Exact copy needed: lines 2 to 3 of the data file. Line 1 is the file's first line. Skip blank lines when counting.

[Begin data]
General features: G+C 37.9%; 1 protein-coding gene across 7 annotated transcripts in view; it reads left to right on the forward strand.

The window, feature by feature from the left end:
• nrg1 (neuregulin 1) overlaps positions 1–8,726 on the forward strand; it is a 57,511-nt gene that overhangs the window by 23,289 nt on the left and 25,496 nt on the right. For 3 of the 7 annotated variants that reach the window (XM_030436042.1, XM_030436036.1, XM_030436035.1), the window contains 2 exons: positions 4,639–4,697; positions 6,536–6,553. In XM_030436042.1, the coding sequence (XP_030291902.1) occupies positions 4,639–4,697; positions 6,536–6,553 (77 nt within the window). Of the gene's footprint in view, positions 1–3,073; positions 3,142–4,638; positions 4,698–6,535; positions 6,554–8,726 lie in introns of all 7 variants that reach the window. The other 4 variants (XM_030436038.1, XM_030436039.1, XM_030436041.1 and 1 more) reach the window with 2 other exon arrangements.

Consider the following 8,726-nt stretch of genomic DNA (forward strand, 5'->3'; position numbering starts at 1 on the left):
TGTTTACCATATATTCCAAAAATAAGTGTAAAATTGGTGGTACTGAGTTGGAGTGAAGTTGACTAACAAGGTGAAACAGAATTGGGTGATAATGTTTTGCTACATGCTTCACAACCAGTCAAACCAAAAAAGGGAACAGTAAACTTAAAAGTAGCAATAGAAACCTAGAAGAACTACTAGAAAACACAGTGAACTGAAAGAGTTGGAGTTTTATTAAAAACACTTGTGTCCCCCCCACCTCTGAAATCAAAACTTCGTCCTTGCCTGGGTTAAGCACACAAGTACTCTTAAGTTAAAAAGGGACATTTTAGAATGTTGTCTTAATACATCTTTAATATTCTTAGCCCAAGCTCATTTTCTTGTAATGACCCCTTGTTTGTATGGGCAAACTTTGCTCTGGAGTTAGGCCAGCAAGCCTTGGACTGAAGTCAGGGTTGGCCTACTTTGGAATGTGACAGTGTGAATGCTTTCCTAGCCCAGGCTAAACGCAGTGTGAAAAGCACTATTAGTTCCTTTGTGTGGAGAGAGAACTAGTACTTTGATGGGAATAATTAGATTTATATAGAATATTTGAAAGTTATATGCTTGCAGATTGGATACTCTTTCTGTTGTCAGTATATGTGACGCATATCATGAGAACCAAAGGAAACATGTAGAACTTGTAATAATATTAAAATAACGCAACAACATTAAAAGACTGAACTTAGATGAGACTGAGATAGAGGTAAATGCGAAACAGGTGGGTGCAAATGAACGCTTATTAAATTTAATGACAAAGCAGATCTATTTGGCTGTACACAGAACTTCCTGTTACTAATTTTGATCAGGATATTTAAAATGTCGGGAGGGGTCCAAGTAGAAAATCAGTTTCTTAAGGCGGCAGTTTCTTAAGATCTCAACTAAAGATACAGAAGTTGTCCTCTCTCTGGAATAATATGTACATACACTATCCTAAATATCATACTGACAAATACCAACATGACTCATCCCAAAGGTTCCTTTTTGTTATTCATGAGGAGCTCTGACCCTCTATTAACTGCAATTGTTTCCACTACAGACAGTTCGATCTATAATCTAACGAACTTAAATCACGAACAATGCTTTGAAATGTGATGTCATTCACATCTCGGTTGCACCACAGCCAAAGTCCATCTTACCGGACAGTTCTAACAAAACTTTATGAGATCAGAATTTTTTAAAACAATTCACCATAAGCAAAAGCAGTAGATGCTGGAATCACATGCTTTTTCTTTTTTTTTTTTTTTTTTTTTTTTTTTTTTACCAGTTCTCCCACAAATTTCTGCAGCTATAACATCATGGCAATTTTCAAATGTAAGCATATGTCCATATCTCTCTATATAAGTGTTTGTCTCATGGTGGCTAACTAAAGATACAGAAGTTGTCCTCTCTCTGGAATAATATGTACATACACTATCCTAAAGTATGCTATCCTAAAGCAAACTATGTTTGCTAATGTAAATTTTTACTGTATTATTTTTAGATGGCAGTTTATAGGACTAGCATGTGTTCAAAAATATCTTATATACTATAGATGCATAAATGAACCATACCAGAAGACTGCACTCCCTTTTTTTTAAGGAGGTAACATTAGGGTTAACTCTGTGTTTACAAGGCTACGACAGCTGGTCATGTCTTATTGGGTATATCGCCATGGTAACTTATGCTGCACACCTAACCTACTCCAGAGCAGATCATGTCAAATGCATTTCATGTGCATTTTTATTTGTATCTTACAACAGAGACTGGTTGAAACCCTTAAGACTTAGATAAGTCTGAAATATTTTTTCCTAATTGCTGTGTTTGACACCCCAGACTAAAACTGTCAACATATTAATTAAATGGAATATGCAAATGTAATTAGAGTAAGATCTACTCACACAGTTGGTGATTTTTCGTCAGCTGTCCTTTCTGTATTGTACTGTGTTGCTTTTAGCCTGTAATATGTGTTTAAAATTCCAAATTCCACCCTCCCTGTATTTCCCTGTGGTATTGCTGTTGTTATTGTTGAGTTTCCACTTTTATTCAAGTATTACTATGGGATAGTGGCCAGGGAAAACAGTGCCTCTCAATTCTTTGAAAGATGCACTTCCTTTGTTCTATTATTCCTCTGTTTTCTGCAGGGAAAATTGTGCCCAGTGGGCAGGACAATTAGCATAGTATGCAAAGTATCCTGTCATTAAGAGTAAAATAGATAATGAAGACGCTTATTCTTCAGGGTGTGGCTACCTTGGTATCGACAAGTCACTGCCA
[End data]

The window, feature by feature from the left end:
• nrg1 (neuregulin 1) overlaps positions 1–8,726 on the forward strand; it is a 57,511-nt gene that overhangs the window by 23,289 nt on the left and 25,496 nt on the right. For 3 of the 7 annotated variants that reach the window (XM_030436042.1, XM_030436036.1, XM_030436035.1), the window contains 2 exons: positions 4,639–4,697; positions 6,536–6,553. In XM_030436042.1, the coding sequence (XP_030291902.1) occupies positions 4,639–4,697; positions 6,536–6,553 (77 nt within the window). Of the gene's footprint in view, positions 1–3,073; positions 3,142–4,638; positions 4,698–6,535; positions 6,554–8,726 lie in introns of all 7 variants that reach the window. The other 4 variants (XM_030436038.1, XM_030436039.1, XM_030436041.1 and 1 more) reach the window with 2 other exon arrangements.